The screen is all-important in a workstation, which needs to deliver high-quality visuals. The 17.3-inch FHD (1,920 x 1,080) IPS panel in my review unit had an ambient light sensor and 300 nits brightness. I found it rather too bright to use when set at 100%. It wasn't touch sensitive, and had an anti-glare finish. Higher up the price scale the screen specifications top out at 4K resolution (3,480 x 2,160) and 400 nits brightness.

The screen bezels are rather thick -- around 15mm to the sides, and a massive 29mm at the top. There is plenty of room in the top bezel for the 720p webcam and a pair of IR sensors for Windows Hello face login (for those who prefer finger biometrics there's also a fingerprint sensor on the wrist rest). The webcam has a sliding privacy cover.

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If you want to present your work to others, then high-quality audio may well be important. Along the top of the keyboard is a full-width 3cm-deep speaker grille, housing the Bang & Olufsen sound system. This delivers plenty of volume -- enough to reach around a mid-sized conference table. It's arguably a bit short on bass tones, but nonetheless impressive.

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The spill-resistant keyboard has two levels of backlighting, and features a pointing stick plus a separate numeric keypad.

Image: Sandra Vogel/ZDNet

The keyboard is spill resistant and backlit -- you can manually select between two brightness levels for the backlight using a Fn key. HP's standard dedicated Call and End keys are to the right of the Fn key row. There is room for a number pad with full-size keys to the right of the keyboard. The keys themselves are a little thunky, but I had no trouble reaching my usual touch-typing speed.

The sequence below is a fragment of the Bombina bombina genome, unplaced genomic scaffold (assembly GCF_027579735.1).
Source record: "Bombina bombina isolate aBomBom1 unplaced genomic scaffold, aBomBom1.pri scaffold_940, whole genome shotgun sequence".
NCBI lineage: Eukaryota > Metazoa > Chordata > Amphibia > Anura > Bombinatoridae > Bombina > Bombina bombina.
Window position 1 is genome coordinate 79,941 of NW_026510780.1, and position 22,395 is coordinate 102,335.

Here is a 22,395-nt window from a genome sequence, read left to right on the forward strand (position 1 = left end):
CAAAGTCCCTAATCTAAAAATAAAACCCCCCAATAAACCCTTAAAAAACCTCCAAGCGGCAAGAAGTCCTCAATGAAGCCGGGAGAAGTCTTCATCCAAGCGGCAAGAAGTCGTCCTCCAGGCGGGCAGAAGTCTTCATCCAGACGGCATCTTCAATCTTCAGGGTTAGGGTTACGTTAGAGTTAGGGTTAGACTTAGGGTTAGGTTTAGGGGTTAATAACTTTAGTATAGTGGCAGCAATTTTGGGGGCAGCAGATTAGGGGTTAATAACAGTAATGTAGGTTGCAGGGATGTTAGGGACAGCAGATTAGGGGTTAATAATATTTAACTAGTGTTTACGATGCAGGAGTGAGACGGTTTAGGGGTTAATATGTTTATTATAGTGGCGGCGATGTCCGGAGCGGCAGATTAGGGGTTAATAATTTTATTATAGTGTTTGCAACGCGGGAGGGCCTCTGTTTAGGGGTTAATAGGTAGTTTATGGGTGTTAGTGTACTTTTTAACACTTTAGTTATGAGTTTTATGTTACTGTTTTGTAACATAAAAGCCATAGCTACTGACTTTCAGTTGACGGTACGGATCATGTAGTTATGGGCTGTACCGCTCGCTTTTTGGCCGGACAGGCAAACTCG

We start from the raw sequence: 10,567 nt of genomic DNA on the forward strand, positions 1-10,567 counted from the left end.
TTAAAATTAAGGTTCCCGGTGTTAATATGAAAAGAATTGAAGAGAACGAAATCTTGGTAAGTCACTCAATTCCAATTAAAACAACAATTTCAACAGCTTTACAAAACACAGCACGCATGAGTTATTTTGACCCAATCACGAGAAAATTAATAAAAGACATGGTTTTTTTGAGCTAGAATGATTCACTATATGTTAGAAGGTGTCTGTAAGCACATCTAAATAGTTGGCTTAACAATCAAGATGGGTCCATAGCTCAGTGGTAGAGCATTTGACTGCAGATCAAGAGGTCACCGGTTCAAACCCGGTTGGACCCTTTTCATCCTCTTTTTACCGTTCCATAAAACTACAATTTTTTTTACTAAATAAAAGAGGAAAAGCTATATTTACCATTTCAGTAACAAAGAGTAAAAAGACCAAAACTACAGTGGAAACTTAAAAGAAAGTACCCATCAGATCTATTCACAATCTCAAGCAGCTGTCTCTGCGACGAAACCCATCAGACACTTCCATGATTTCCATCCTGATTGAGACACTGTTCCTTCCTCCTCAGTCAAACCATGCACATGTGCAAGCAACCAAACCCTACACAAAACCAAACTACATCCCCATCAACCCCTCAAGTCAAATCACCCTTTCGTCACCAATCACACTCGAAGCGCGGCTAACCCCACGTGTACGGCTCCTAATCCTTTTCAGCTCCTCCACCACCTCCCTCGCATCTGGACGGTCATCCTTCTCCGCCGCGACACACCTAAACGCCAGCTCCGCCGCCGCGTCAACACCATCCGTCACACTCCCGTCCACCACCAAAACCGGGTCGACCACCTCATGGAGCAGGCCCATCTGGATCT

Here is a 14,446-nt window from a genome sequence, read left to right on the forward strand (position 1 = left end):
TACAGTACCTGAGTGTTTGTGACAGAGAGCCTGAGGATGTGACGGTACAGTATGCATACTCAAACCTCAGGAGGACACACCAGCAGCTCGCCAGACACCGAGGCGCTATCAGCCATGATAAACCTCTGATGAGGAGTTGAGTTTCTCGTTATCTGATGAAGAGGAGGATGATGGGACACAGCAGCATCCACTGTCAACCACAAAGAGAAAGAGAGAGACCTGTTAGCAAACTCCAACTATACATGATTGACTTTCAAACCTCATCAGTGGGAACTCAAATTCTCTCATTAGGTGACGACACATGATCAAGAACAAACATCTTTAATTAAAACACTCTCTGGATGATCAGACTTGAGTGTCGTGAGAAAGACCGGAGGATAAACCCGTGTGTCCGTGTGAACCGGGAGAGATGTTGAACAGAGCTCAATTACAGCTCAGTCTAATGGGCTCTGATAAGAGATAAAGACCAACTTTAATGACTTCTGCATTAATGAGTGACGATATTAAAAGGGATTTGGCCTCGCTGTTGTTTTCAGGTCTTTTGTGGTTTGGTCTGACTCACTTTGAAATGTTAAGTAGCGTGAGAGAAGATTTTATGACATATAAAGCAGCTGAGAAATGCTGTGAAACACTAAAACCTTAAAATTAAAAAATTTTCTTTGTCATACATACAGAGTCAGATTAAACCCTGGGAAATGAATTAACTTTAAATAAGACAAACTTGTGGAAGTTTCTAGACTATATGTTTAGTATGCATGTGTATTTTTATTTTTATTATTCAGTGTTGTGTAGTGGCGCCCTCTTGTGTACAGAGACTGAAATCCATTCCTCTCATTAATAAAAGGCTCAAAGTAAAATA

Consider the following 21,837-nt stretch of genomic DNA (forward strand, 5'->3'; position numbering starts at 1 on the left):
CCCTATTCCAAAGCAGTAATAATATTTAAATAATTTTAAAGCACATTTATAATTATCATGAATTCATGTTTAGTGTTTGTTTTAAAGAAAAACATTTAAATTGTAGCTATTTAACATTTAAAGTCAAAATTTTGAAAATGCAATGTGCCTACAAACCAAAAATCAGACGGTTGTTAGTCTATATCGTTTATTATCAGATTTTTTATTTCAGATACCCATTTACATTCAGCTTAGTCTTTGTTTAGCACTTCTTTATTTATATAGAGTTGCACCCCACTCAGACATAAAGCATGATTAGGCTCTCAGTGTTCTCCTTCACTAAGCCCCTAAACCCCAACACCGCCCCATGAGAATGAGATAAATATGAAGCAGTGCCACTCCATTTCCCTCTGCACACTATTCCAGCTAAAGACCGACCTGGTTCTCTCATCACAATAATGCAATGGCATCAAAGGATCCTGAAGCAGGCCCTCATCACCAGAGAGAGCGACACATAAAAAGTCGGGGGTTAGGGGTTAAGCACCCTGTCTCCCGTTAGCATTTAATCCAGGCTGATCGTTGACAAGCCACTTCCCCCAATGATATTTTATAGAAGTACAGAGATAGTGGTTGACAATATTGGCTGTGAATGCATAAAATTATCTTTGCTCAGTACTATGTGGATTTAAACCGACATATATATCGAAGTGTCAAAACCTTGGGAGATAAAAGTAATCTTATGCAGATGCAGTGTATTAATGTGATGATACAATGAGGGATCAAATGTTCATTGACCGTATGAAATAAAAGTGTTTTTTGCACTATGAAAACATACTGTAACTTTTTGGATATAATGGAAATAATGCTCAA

There's a pointing stick sitting between the G, H and B keys which can be used in conjunction with three buttons in a bar atop the touchpad, the central one being for vertical scrolling. Beneath the touchpad is a duplicate set of these buttons, while the touchpad itself does not have inset buttons. The latter was smoothly responsive to gestures, and easy to work with. 

The HP ZBook 17 G6 is available in the UK in several different iterations, with specifications running up to an Intel Core i9-9880H processor with 32GB of RAM, Nvidia Quadro RTX 5000 graphics with 16GB of GDDR6 video RAM, a 4K/400 nits screen and a 512GB PCIe NVMe SSD. That'll set you back a cool £3,649 (ex. VAT; £4,378.80 inc VAT).